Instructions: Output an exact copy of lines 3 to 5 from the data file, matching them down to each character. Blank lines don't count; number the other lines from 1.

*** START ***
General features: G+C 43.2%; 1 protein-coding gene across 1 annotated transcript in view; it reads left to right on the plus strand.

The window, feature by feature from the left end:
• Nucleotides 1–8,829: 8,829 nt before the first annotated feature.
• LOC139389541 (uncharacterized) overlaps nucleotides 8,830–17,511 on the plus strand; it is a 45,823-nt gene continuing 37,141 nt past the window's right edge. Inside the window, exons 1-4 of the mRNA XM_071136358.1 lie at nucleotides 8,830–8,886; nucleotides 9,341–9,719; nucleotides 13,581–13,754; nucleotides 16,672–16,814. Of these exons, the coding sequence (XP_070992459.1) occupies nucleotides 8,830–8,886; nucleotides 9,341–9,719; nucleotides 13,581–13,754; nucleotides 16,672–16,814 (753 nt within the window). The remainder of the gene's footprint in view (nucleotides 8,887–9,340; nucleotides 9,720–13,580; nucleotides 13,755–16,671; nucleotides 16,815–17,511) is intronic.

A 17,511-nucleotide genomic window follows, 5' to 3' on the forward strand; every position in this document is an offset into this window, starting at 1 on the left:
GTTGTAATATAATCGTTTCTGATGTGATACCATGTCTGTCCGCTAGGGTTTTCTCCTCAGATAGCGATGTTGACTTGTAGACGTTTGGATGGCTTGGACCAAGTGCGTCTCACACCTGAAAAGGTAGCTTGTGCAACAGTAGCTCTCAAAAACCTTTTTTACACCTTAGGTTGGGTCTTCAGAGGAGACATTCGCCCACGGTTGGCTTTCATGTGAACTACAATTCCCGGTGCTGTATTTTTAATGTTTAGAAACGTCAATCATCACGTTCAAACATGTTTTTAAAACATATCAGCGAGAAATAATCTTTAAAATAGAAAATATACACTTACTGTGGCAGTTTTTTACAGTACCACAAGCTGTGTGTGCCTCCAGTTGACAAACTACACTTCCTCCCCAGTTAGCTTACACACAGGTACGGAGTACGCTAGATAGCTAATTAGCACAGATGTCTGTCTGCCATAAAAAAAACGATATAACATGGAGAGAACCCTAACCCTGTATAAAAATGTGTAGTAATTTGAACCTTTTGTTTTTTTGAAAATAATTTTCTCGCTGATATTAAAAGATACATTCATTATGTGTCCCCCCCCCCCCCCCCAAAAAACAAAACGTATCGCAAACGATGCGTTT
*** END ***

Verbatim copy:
• Nucleotides 1–8,829: 8,829 nt before the first annotated feature.
• LOC139389541 (uncharacterized) overlaps nucleotides 8,830–17,511 on the plus strand; it is a 45,823-nt gene continuing 37,141 nt past the window's right edge. Inside the window, exons 1-4 of the mRNA XM_071136358.1 lie at nucleotides 8,830–8,886; nucleotides 9,341–9,719; nucleotides 13,581–13,754; nucleotides 16,672–16,814. Of these exons, the coding sequence (XP_070992459.1) occupies nucleotides 8,830–8,886; nucleotides 9,341–9,719; nucleotides 13,581–13,754; nucleotides 16,672–16,814 (753 nt within the window). The remainder of the gene's footprint in view (nucleotides 8,887–9,340; nucleotides 9,720–13,580; nucleotides 13,755–16,671; nucleotides 16,815–17,511) is intronic.

A 17,511-nucleotide genomic window follows, 5' to 3' on the forward strand; every position in this document is an offset into this window, starting at 1 on the left: